Save now €25 on a minimum order value of €200 with the code SPRING20
The Meissen mould archives safeguard some 9.000 moulds spanning three centuries, making this the heart of the manufactory’s tradition. The rich variety represented here has its roots in the creativity of Meissen artists during the 18th century. In 1730, the manufactory entered what has been dubbed its sculptural period, when the artistic focus shifted from utility pieces following East Asian archetypes to large-scale sculptures, spurred by Augustus the Strong and his mission to transform Dresden’s Japanese Palace into a bedecked porcelain estate. The name Johann Joachim Kaendler is closely tied to this period. The modeler came to Meissen in 1731 and quickly made a name for himself with his life-sized animal sculptures. Kaendler’s dedicated himself to fulfilling the grandiose demands of the royal court, creating numerous epochal pieces in rapid succession that redefined the potential of porcelain as an artistic medium.
At the end of the 1830s, the Rococo style began to influence the works of the manufactory. Porcelain sculptures became smaller, without forfeiting any artistic character. Table decorations, until then made from sugar or marzipan, were increasingly supplanted by longer-lasting porcelain figurines. Originally, these sculptures were inspired primarily by religious or mythical themes or life in the royal courts, but by the middle of the 18th century these were gradually replaced by more folkloric subjects. Entire series were created depicting craftsmen, miners, farmers and beggars. The figures created at this time were not only trailblazing examples taken up by other European manufactories, but also involved new techniques and motifs that are still evident in MEISSEN pieces to this day – from Walter Schott’s Art Nouveau “Boule Player” and Max Esser’s “Otter” to the 21st-century works created by Jörg Danielczyk. Thanks to the preservation efforts of the mould archive, the majority of Meissen’s original models have survived intact to this day, enabling historic figures to be brought back to life again and again.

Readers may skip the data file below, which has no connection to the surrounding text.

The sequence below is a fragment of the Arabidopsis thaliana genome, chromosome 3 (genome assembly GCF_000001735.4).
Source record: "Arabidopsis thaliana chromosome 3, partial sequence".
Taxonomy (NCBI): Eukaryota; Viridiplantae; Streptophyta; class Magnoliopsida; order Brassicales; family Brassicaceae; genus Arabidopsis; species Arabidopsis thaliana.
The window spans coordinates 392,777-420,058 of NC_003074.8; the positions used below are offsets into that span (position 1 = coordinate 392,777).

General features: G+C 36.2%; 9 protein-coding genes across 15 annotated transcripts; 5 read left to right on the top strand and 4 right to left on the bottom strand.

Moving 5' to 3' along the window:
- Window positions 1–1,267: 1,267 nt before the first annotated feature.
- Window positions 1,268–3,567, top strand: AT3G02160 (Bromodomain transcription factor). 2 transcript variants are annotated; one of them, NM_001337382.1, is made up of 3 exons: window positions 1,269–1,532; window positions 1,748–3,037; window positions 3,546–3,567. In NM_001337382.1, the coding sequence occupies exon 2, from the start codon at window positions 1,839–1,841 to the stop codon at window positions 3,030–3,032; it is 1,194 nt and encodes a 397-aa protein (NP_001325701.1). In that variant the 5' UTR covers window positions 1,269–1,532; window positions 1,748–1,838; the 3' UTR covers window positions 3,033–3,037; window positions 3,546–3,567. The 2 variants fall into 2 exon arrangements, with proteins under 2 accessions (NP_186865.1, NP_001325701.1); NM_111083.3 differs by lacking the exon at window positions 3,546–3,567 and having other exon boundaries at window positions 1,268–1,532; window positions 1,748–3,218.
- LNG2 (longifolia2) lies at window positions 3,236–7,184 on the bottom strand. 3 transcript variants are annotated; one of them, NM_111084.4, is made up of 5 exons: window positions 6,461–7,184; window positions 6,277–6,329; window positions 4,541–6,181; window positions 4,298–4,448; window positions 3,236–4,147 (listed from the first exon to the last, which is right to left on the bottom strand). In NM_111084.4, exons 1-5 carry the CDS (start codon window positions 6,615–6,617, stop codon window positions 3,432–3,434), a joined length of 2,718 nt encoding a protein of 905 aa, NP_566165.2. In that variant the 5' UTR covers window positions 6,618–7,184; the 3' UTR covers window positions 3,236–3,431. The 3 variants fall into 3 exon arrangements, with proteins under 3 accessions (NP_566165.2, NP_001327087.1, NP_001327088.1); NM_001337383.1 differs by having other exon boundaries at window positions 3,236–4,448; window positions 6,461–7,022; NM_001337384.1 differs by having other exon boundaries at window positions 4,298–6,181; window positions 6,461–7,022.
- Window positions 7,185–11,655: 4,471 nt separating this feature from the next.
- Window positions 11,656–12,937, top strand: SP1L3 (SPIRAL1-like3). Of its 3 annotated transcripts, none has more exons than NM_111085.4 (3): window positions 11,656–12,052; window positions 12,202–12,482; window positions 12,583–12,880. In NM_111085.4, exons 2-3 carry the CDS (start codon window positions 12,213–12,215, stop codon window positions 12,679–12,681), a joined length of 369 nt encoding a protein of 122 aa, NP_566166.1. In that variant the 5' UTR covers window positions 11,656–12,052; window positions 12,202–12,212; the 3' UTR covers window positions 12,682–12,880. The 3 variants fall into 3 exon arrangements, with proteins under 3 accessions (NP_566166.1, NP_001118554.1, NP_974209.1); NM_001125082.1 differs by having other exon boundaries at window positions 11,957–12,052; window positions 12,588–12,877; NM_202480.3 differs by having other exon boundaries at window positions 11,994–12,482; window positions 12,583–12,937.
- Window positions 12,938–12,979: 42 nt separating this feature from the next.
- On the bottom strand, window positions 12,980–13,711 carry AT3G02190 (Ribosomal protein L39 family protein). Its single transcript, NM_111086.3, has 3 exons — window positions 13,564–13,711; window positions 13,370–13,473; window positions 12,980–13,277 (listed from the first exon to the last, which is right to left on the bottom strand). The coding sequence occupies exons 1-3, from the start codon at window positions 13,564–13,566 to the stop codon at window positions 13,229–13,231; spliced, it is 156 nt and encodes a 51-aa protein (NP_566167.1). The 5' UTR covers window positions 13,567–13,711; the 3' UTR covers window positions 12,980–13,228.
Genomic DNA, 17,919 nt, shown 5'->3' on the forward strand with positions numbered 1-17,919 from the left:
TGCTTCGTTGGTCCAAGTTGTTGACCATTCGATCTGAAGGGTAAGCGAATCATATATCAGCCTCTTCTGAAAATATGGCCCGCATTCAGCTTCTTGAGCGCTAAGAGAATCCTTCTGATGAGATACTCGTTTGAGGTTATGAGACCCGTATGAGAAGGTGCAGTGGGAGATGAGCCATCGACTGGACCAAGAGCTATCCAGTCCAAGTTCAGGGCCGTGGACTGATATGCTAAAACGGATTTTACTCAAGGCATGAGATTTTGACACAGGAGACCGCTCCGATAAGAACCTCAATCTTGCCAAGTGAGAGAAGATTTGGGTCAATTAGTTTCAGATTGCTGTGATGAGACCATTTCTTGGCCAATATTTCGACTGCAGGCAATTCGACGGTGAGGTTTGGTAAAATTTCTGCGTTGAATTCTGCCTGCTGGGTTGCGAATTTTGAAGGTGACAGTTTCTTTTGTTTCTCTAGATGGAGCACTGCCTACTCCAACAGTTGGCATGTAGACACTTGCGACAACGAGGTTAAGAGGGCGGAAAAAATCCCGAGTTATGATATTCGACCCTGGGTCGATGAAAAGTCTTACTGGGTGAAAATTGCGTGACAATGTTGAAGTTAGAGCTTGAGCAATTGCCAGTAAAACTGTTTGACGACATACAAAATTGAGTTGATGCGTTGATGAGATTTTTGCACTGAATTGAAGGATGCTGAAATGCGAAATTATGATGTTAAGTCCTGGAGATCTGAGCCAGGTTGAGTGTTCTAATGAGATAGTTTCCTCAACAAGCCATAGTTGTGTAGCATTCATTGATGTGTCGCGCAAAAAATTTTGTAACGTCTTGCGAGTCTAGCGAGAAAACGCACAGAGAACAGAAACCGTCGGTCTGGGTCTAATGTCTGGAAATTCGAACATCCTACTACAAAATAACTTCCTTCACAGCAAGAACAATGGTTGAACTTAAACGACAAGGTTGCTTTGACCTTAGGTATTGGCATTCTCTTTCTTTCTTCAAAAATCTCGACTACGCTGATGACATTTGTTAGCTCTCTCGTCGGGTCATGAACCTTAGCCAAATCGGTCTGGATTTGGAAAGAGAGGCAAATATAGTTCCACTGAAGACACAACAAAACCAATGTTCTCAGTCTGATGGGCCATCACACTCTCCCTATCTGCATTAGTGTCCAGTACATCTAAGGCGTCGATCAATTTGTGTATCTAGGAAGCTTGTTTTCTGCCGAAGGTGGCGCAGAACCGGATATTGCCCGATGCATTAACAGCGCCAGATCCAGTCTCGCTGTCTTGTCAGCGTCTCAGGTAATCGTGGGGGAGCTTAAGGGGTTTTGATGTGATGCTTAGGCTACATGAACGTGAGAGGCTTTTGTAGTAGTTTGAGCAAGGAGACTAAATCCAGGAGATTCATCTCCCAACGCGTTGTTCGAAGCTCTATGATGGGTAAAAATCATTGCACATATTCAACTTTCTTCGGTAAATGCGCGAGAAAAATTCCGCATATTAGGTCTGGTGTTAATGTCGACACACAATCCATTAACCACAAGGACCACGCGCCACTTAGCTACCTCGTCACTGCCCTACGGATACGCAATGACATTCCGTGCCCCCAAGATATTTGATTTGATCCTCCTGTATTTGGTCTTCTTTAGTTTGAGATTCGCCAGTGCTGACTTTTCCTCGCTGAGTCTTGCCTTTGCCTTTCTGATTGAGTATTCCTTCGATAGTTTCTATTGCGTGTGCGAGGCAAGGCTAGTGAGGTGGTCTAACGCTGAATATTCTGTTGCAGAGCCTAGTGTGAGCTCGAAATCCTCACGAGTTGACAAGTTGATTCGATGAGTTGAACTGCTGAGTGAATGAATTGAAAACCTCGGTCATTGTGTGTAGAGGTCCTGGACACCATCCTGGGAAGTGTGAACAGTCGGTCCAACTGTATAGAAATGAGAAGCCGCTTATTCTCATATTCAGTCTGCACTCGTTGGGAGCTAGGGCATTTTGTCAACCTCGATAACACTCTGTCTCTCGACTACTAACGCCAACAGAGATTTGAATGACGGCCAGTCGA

Meissen collectibles have their beginnings in the elevated dining culture of the 18th century. Figurines made from sugar, marzipan or gum tragacanth were a must on the painstakingly decorated dining tables of aristocratic homes, lending a backdrop of subtle satire, hidden humor and secret messages to every feast.
With the invention of hard-paste porcelain in the mid-18th century, Meissen craftsmen usurped the confectioners, creating elaborate table decorations with a much longer life span than their predecessors. Porcelain figurines soon found a place in the vitrines of every prosperous home. This rise in demand sparked an unprecedented wealth within Meissen’s thematic repertoire. The porcelain cabinets and collections soon started to grow and become increasingly curated to fit certain themes. The passion for collecting Meissen porcelain figurines was born that carries on to this day.
Designed by master modeler Johann Joachim Kaendler in the middle of the 18th century, the “Monkey Orchestra” is an outstanding example from Meissen’s Baroque era. Popular in France at that time, the singerie genre depicts fashionably dressed monkeys imitating human behavior in a satirical manner. Entire rooms could be decorated with these comical scenes, from the walls, upholstery fabrics and carpets all the way to the porcelain.
Modeled after drawings from famed French singerie artist Christophe Huet, the “Monkey Orchestra” is an ensemble of Rococo-outfitted primates, produced with elaborate craftsmanship and painted in rich detail. The earliest of these figurines quickly made their way from the Meissen kilns straight to Paris, where Madame de Pompadour, mistress to King Louis XV, was one of the first recipients of the collection in 1753.